How To Become a Surgeon

If you have steady hands and good dexterity, feel empathy for people who are sick or in pain and understand science and mathematics, you might be wondering how to become a surgeon. Surgeons are the healthcare professionals who use operations to treat medical conditions such as illnesses and injuries. To obtain a license to practice medicine, aspiring surgeons must spend several years in school, earn a Doctor of Medicine (M.D.) or Doctor of Osteopathic Medicine (D.O.) degree and complete training requirements such as residencies and internships.

Surgeons have some of the same job duties as other types of doctors do, such as examining patients, diagnosing medical conditions and writing prescriptions. Unlike other physicians, surgeons perform procedures called operations or surgeries. Patients are put into a state of unconsciousness by another medical professional, called an anesthesiologist, so that they will not feel pain. Surgeons use tools such as scalpels to make incisions into patient’s bodies so that they can repair damage, remove parts such as cancerous tumors and implant parts such as metal rods that help broken bones heal.

Surgeons may spend more than a decade pursuing an education after graduating from high school. First, students should earn a bachelor’s degree from a college or university in biology, pre-medical studies or a related field. During their undergraduate careers, students should study physics, chemistry, life sciences, anatomy, physiology and mathematics. To gain acceptance into a competitive medical school program, aspiring surgeons will have to get excellent grades during their undergraduate education and attain a good store on the Medical College Admission Test (MCAT) examination.

Medical school consists of two years of classroom and laboratory instruction, with coursework that includes pharmacology, biochemistry, medical ethics, psychology and law. Medical school students practice obtaining patient medical histories and learning the diagnostic criteria for identifying medical conditions. Aspiring doctors then spend an additional two years gaining hands-on medical experience in hospitals. They typically will also complete clinical rotations in pediatrics, family medicine, internal medicine, psychiatry and obstetrics and gynecology as well as surgery in order to develop a well-rounded skillset. Aspiring surgeons then complete a surgical residency program, which may last for five to seven years. Upon completing all residency and internship requirements, candidates must obtain national and state licensure to be permitted to practice medicine.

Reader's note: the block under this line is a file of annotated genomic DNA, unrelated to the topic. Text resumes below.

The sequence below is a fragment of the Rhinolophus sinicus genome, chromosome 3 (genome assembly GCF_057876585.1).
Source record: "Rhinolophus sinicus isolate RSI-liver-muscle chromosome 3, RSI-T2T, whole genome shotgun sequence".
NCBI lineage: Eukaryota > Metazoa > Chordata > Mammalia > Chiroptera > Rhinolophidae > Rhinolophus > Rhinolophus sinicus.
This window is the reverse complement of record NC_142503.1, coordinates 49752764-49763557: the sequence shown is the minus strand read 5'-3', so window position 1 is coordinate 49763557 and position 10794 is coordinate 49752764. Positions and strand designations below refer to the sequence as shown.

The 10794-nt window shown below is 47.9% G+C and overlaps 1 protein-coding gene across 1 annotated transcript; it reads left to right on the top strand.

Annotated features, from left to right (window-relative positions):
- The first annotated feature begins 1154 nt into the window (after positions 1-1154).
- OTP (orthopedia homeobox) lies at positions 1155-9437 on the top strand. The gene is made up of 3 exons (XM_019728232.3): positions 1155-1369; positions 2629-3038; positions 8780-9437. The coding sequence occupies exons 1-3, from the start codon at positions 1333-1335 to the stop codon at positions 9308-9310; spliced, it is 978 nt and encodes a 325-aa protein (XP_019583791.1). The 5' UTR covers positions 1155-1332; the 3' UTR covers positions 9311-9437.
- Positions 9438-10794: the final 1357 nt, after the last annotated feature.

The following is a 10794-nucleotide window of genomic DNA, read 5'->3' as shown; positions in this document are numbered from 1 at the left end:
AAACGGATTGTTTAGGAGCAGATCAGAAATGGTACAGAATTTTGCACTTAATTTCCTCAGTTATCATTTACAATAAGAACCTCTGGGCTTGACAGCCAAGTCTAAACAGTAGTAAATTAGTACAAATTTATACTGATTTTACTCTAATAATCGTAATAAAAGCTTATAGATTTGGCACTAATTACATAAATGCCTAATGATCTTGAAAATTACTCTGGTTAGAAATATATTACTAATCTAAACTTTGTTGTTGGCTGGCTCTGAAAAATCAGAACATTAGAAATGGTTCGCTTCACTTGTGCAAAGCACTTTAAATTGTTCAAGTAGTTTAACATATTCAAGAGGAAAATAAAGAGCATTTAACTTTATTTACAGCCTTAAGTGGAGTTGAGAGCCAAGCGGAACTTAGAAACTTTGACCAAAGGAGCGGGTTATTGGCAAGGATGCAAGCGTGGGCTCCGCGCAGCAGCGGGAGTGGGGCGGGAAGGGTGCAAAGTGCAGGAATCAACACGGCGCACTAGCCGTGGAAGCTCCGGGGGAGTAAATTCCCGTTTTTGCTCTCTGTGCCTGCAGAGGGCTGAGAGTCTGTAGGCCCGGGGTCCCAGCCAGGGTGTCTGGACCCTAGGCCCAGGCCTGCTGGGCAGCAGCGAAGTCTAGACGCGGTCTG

General surgeons earn a median annual salary of $343,958, according to the United States Bureau of Labor Statistics (BLS). Surgeons can look forward to a positive job outlook, with the BLS anticipating an above-average job growth rate of 26 percent during the 2010 to 2020 decade. Surgeons also have the opportunity to save lives through their work and improve quality of life for the patients they help. If you show patience and compassion to people who are in pain, are good at science and can work carefully with your hands, knowing how to become a surgeon could be your first step toward a lucrative new career as an indispensable figure in the healthcare industry.

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